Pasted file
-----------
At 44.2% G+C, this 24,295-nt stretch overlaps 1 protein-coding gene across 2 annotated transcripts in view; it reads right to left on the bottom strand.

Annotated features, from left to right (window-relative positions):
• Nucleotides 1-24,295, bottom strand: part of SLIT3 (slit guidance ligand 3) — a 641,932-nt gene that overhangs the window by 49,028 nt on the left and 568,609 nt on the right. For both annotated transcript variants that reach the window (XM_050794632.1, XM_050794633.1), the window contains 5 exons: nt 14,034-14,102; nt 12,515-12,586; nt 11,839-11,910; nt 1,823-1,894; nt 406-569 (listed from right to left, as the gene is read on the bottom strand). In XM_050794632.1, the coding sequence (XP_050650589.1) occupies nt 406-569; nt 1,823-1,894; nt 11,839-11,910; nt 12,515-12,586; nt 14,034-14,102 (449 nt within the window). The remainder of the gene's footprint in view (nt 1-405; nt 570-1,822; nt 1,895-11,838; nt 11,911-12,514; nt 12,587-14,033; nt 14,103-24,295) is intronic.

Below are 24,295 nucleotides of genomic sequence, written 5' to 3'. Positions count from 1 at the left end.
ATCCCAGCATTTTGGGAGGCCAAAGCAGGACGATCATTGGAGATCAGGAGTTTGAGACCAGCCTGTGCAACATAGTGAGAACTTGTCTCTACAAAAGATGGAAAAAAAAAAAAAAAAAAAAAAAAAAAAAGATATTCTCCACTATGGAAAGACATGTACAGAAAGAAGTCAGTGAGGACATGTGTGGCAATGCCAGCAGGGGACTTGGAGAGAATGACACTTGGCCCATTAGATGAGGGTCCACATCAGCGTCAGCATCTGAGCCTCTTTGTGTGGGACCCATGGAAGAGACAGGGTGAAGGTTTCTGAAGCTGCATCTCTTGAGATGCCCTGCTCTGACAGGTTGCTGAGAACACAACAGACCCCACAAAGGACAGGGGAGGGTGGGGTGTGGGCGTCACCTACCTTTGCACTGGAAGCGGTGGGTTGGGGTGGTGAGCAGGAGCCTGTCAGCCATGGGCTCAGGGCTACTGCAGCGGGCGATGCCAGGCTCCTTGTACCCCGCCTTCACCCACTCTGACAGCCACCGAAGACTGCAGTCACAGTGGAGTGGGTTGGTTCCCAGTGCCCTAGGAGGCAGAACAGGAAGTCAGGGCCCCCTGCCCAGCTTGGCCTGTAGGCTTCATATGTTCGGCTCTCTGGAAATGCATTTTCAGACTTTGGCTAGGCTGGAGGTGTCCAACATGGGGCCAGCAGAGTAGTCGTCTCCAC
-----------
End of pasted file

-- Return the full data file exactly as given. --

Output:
At 44.2% G+C, this 24,295-nt stretch overlaps 1 protein-coding gene across 2 annotated transcripts in view; it reads right to left on the bottom strand.

Annotated features, from left to right (window-relative positions):
• Nucleotides 1-24,295, bottom strand: part of SLIT3 (slit guidance ligand 3) — a 641,932-nt gene that overhangs the window by 49,028 nt on the left and 568,609 nt on the right. For both annotated transcript variants that reach the window (XM_050794632.1, XM_050794633.1), the window contains 5 exons: nt 14,034-14,102; nt 12,515-12,586; nt 11,839-11,910; nt 1,823-1,894; nt 406-569 (listed from right to left, as the gene is read on the bottom strand). In XM_050794632.1, the coding sequence (XP_050650589.1) occupies nt 406-569; nt 1,823-1,894; nt 11,839-11,910; nt 12,515-12,586; nt 14,034-14,102 (449 nt within the window). The remainder of the gene's footprint in view (nt 1-405; nt 570-1,822; nt 1,895-11,838; nt 11,911-12,514; nt 12,587-14,033; nt 14,103-24,295) is intronic.

Below are 24,295 nucleotides of genomic sequence, written 5' to 3'. Positions count from 1 at the left end.
ATCCCAGCATTTTGGGAGGCCAAAGCAGGACGATCATTGGAGATCAGGAGTTTGAGACCAGCCTGTGCAACATAGTGAGAACTTGTCTCTACAAAAGATGGAAAAAAAAAAAAAAAAAAAAAAAAAAAAAGATATTCTCCACTATGGAAAGACATGTACAGAAAGAAGTCAGTGAGGACATGTGTGGCAATGCCAGCAGGGGACTTGGAGAGAATGACACTTGGCCCATTAGATGAGGGTCCACATCAGCGTCAGCATCTGAGCCTCTTTGTGTGGGACCCATGGAAGAGACAGGGTGAAGGTTTCTGAAGCTGCATCTCTTGAGATGCCCTGCTCTGACAGGTTGCTGAGAACACAACAGACCCCACAAAGGACAGGGGAGGGTGGGGTGTGGGCGTCACCTACCTTTGCACTGGAAGCGGTGGGTTGGGGTGGTGAGCAGGAGCCTGTCAGCCATGGGCTCAGGGCTACTGCAGCGGGCGATGCCAGGCTCCTTGTACCCCGCCTTCACCCACTCTGACAGCCACCGAAGACTGCAGTCACAGTGGAGTGGGTTGGTTCCCAGTGCCCTAGGAGGCAGAACAGGAAGTCAGGGCCCCCTGCCCAGCTTGGCCTGTAGGCTTCATATGTTCGGCTCTCTGGAAATGCATTTTCAGACTTTGGCTAGGCTGGAGGTGTCCAACATGGGGCCAGCAGAGTAGTCGTCTCCAC